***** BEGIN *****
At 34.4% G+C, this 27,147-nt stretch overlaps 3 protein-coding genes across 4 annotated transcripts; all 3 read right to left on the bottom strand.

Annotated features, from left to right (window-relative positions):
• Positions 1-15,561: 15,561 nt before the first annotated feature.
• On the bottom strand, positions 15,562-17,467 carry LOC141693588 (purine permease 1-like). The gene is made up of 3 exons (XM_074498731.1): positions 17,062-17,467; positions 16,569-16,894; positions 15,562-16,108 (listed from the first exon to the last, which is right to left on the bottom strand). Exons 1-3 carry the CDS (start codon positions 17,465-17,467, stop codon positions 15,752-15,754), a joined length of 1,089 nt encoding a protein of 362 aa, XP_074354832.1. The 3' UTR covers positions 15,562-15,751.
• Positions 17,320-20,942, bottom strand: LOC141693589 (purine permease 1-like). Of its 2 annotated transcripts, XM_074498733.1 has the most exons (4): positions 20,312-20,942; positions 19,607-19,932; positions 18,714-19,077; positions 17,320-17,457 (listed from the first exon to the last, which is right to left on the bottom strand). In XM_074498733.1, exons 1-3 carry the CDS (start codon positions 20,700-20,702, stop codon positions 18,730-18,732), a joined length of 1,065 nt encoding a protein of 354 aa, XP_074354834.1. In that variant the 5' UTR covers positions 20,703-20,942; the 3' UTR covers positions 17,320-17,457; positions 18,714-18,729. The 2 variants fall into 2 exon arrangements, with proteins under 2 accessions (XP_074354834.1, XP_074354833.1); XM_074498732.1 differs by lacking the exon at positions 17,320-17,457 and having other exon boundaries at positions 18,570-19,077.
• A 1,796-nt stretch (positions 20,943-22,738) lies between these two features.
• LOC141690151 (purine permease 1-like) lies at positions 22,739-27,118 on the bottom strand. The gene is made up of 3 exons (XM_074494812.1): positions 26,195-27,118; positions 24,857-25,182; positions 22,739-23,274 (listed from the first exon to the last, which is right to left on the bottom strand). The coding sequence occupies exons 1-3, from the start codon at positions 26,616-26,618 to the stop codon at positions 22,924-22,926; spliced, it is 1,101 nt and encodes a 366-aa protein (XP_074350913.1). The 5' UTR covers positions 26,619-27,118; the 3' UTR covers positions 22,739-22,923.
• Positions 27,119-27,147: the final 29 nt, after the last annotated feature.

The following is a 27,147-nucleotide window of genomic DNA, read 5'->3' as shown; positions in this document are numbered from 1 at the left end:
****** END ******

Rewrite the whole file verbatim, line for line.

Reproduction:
At 34.4% G+C, this 27,147-nt stretch overlaps 3 protein-coding genes across 4 annotated transcripts; all 3 read right to left on the bottom strand.

Annotated features, from left to right (window-relative positions):
• Positions 1-15,561: 15,561 nt before the first annotated feature.
• On the bottom strand, positions 15,562-17,467 carry LOC141693588 (purine permease 1-like). The gene is made up of 3 exons (XM_074498731.1): positions 17,062-17,467; positions 16,569-16,894; positions 15,562-16,108 (listed from the first exon to the last, which is right to left on the bottom strand). Exons 1-3 carry the CDS (start codon positions 17,465-17,467, stop codon positions 15,752-15,754), a joined length of 1,089 nt encoding a protein of 362 aa, XP_074354832.1. The 3' UTR covers positions 15,562-15,751.
• Positions 17,320-20,942, bottom strand: LOC141693589 (purine permease 1-like). Of its 2 annotated transcripts, XM_074498733.1 has the most exons (4): positions 20,312-20,942; positions 19,607-19,932; positions 18,714-19,077; positions 17,320-17,457 (listed from the first exon to the last, which is right to left on the bottom strand). In XM_074498733.1, exons 1-3 carry the CDS (start codon positions 20,700-20,702, stop codon positions 18,730-18,732), a joined length of 1,065 nt encoding a protein of 354 aa, XP_074354834.1. In that variant the 5' UTR covers positions 20,703-20,942; the 3' UTR covers positions 17,320-17,457; positions 18,714-18,729. The 2 variants fall into 2 exon arrangements, with proteins under 2 accessions (XP_074354834.1, XP_074354833.1); XM_074498732.1 differs by lacking the exon at positions 17,320-17,457 and having other exon boundaries at positions 18,570-19,077.
• A 1,796-nt stretch (positions 20,943-22,738) lies between these two features.
• LOC141690151 (purine permease 1-like) lies at positions 22,739-27,118 on the bottom strand. The gene is made up of 3 exons (XM_074494812.1): positions 26,195-27,118; positions 24,857-25,182; positions 22,739-23,274 (listed from the first exon to the last, which is right to left on the bottom strand). The coding sequence occupies exons 1-3, from the start codon at positions 26,616-26,618 to the stop codon at positions 22,924-22,926; spliced, it is 1,101 nt and encodes a 366-aa protein (XP_074350913.1). The 5' UTR covers positions 26,619-27,118; the 3' UTR covers positions 22,739-22,923.
• Positions 27,119-27,147: the final 29 nt, after the last annotated feature.

The following is a 27,147-nucleotide window of genomic DNA, read 5'->3' as shown; positions in this document are numbered from 1 at the left end: